Supreme Court mandated that the chapter on Fundamental rights in the constitution is sacrosanct and the directive principles have to conform to and run subsidiary to the chapter on Fundamental Rights. Parliament brought the 42nd Amendment Act inwhich extended the scope of above first provision of Article 31C by including within its purview any law to implement any of the DPSPs specified in Part IV of the constitutional and not merely Article 39 b or c.
Later parliament brought the 42nd Amendment Act inwhich extended the scope of the above first provision of Article 31C by including within its purview any law to implement any of the DPSPs specified in Part IV of the constitutional and not merely Article 39 b or c.
If a law is in conflict with a fundamental right, it is declared void by the Supreme Court. The present order of precedence is as below: However, the Fundamental Rights in its basic nature are rights enforceable by the Courts of Law and any act of State or Law that violates fundamental rights are ultra vires whereas the DPSP are not enforceable by Courts of Law  and any act of State or Law which is otherwise valid cannot be declared as void if it is against DPSP.
Secondly, the Directives are non-justiciable. DPSP 39 b and 39 c. DPSPs are not enforceable by law, but just directives to the state.
This decision forced the government to amend the constitution. If a law is made to give effect to DPSPs in Article 39 b and Article 39 c and in the process, the law violates Article 14, Article 19 or Article 31, then the law should not be declared as unconstitutional and void merely on this ground.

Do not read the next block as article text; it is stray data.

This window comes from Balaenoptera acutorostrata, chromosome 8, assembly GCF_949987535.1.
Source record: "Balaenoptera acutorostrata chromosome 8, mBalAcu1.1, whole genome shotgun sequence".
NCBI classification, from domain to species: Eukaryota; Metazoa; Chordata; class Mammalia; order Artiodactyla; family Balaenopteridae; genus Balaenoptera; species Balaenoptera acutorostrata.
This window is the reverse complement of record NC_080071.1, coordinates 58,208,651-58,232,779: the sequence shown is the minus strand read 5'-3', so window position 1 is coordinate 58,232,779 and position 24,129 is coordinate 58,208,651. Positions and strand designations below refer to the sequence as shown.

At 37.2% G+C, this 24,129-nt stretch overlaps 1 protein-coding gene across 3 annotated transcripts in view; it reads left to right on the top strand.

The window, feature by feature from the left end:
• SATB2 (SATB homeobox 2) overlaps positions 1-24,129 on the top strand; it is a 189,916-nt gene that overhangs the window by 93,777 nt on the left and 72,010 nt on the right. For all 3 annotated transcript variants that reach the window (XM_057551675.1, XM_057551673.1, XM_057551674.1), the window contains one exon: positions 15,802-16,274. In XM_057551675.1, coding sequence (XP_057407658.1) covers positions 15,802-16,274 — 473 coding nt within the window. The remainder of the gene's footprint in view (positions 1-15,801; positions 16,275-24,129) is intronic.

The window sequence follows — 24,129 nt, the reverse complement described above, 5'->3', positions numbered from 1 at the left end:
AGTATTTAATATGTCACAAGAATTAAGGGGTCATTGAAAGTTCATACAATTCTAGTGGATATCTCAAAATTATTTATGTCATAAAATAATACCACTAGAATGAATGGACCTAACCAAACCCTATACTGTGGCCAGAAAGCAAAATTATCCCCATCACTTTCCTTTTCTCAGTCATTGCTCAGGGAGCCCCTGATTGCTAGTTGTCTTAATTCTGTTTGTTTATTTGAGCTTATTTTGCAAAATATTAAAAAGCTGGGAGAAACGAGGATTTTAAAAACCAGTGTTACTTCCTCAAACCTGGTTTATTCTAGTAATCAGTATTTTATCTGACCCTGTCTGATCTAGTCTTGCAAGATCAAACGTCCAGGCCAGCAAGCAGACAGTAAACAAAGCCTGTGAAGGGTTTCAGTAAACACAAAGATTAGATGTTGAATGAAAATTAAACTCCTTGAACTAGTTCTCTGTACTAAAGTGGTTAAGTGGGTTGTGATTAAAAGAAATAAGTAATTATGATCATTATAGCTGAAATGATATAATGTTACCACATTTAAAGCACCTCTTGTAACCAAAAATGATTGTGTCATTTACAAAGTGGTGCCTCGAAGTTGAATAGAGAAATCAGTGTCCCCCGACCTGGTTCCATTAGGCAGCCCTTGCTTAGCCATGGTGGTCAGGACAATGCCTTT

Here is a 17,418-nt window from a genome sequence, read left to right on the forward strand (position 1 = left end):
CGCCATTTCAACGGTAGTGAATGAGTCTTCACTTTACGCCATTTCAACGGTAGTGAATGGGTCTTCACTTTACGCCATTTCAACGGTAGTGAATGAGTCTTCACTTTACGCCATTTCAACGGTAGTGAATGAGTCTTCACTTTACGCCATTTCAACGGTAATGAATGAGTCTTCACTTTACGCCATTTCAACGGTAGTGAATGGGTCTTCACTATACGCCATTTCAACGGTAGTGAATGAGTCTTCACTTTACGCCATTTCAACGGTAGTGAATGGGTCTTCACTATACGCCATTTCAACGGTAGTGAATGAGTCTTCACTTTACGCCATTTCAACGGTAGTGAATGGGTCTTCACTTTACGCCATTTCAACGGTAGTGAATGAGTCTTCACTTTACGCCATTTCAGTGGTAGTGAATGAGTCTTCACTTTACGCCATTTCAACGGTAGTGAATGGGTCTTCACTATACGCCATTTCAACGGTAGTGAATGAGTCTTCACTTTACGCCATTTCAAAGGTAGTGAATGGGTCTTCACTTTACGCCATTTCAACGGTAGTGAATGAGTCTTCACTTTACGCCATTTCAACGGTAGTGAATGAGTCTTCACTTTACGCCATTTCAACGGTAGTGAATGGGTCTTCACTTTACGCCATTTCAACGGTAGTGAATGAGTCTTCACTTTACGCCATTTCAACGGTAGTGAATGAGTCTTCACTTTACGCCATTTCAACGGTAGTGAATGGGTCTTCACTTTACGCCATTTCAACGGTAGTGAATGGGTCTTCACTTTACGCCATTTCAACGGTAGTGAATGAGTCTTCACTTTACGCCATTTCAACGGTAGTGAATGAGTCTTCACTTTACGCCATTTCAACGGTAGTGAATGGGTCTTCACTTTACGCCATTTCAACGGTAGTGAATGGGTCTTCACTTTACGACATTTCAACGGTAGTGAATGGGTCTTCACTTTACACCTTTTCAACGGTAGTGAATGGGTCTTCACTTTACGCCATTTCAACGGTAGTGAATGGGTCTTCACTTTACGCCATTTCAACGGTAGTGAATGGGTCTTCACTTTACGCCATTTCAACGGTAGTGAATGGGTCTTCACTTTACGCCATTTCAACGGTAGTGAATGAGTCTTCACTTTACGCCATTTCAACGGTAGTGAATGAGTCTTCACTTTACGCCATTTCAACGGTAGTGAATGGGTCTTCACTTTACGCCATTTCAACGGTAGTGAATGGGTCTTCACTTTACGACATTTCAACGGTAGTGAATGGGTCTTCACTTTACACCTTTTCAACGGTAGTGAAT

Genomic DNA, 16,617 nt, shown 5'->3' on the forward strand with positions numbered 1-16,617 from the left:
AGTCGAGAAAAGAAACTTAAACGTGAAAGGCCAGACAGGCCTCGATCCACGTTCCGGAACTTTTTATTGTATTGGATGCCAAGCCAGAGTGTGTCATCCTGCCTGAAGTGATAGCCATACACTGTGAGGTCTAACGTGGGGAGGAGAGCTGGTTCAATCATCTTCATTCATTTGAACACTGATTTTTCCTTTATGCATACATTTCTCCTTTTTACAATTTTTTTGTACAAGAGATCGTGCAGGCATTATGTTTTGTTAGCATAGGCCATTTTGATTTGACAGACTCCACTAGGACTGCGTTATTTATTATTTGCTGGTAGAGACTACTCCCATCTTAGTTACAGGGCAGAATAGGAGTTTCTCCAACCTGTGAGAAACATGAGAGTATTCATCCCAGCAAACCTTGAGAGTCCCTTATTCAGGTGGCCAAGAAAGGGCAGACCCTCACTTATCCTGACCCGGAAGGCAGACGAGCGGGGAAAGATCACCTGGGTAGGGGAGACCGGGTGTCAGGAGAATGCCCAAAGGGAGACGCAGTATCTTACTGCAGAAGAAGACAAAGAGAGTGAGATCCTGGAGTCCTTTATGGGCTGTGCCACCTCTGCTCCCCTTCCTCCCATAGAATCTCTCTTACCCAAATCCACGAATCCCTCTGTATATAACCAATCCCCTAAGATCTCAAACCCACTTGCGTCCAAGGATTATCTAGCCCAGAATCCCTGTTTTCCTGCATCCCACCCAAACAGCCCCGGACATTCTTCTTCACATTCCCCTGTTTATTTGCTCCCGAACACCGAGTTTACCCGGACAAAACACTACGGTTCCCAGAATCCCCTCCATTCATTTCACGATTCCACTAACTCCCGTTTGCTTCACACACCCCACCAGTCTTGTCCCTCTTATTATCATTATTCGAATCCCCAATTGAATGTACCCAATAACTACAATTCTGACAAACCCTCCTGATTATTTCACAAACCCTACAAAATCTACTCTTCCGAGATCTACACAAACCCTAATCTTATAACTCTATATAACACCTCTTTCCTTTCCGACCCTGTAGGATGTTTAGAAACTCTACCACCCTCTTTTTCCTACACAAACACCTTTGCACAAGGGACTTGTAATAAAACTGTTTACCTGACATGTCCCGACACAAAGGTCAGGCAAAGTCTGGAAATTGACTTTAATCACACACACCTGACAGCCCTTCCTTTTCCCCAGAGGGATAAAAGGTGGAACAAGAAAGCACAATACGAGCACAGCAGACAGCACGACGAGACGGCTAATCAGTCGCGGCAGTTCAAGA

The person being detained also has the right to be informed about the grounds of detention, and be permitted to make a representation against it, at the earliest opportunity.In several early cases, the Supreme Court took the literal interpretive approach to Article 37 and ruled that Directive Principles could not over-ride a Fundamental Right, and in case of a conflict between the two, the Fundamental Right.
Relationship between the Fundamental Rights, Directive Principles and Fundamental Duties The Directive Principles have been used to uphold the Constitutional validity of legislations in case of a conflict with the Fundamental Rights. The Fundamental Rights are the rights of the individual citizens guaranteed by the Constitution.
The directive principles lay down various tenets of a welfare state. The conflict arises when the State needs to implement a directive principle and it infringes/ abridges the fundamental rights of the citizens.
The conflict arises when the State needs to implement a directive principle and it infringes/ abridges the fundamental rights of the citizens.
The chapters on the fundamental rights & DPSP were added in order of part III and part IV of the constitution. Fundamental Rights are enshrined under Part III of the Constitution of India and Directive Principles of State Policy (DPSP) have been enumerated under Part IV of the Constitution of India.
Fundamental Rights and the DPSP are the two wheels of the chariot as an aid to make social and economic democracy a truism . Conflict between Fundamental Rights and Directive Principles of State Policy GKToday The important question is where there is a conflict between the fundamental rights and directive principles, which should prevail?Download